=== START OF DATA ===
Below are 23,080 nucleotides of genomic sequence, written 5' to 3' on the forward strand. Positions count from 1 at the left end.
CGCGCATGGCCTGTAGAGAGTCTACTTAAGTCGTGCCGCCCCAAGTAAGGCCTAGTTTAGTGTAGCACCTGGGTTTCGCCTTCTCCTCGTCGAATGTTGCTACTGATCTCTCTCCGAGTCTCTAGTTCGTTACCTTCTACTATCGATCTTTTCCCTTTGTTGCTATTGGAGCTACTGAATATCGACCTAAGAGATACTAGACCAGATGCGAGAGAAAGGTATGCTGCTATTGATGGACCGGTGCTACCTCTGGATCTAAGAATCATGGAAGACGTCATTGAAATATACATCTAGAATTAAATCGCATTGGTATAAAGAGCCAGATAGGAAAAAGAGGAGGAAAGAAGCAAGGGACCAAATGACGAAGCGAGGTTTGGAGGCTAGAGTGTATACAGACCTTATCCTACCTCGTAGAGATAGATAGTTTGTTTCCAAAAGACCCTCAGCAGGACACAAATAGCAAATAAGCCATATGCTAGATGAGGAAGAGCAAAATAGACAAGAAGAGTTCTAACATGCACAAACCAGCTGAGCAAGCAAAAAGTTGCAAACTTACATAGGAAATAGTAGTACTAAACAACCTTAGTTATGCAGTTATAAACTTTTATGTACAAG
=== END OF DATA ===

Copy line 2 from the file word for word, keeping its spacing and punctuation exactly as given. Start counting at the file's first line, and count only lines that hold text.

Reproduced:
CGCGCATGGCCTGTAGAGAGTCTACTTAAGTCGTGCCGCCCCAAGTAAGGCCTAGTTTAGTGTAGCACCTGGGTTTCGCCTTCTCCTCGTCGAATGTTGCTACTGATCTCTCTCCGAGTCTCTAGTTCGTTACCTTCTACTATCGATCTTTTCCCTTTGTTGCTATTGGAGCTACTGAATATCGACCTAAGAGATACTAGACCAGATGCGAGAGAAAGGTATGCTGCTATTGATGGACCGGTGCTACCTCTGGATCTAAGAATCATGGAAGACGTCATTGAAATATACATCTAGAATTAAATCGCATTGGTATAAAGAGCCAGATAGGAAAAAGAGGAGGAAAGAAGCAAGGGACCAAATGACGAAGCGAGGTTTGGAGGCTAGAGTGTATACAGACCTTATCCTACCTCGTAGAGATAGATAGTTTGTTTCCAAAAGACCCTCAGCAGGACACAAATAGCAAATAAGCCATATGCTAGATGAGGAAGAGCAAAATAGACAAGAAGAGTTCTAACATGCACAAACCAGCTGAGCAAGCAAAAAGTTGCAAACTTACATAGGAAATAGTAGTACTAAACAACCTTAGTTATGCAGTTATAAACTTTTATGTACAAG